View Single Post
  #9  
Old 11-21-2020, 10:14 PM
mcmars's Avatar
mcmars mcmars is offline
Charter Member
 
Join Date: Dec 2017
Posts: 316
Default

My experience is that most guitars need to settle out with humidity for and week or so and many times the action and fret buzz can go away. I always wait for a bit before I do anything to it as if you spend time and money to have a set up, now, it may not be good in a month.

Not sure what kind of climate you are in and what your return window is, but maybe contact seller and let them know and give it some time if you can. Most guitars are not set up right new as they expect the owner to do a set up to their liking after they buy the guitar. How can a guitar builder set up an instrument when they have no idea where it will end up or what the new owner is going to want. So most are set up high.

It is easy to determine where the buzz is coming from and determine if it just a high fret or something more serious. Fret rocker tool and a straight edge will tell you what is going on. There are at least 5 variables that are likely cause: the relief, easy to check with no tools, the nut slot height, frets level or not and is there issues with neck angle or humps and the saddle height. so more than just the relief.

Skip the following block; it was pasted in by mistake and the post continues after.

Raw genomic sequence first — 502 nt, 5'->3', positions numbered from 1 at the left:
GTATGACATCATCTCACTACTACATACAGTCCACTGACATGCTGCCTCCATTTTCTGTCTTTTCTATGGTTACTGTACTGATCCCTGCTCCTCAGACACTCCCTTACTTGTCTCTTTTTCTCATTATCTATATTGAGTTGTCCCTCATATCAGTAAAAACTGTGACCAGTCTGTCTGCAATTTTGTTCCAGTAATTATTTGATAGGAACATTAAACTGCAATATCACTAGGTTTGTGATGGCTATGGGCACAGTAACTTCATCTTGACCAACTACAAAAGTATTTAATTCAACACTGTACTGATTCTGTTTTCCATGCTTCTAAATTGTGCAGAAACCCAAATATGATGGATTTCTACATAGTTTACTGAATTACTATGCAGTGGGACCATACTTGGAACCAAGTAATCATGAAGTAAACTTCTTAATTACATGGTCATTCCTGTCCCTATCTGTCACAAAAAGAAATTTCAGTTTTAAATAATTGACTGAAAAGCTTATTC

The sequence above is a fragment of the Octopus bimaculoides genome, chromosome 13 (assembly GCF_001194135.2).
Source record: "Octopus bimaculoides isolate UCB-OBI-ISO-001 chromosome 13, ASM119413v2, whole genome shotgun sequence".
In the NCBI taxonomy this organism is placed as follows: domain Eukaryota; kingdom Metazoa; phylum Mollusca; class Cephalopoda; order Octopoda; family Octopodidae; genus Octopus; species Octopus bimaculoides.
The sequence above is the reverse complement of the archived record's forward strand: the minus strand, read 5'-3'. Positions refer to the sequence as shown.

The relief is not really what you would adjust for fret buzz, you adjust that to have a tiny bit of relief or bow in neck, unless it is now in a back pow position, then that would be the likely source of fret buzz. Maybe best to take it someone who knows how to to good set ups and have them evaluate it for you, then you can decide. Also, if someone ut way light strings, then that could also be the issue.
Reply With Quote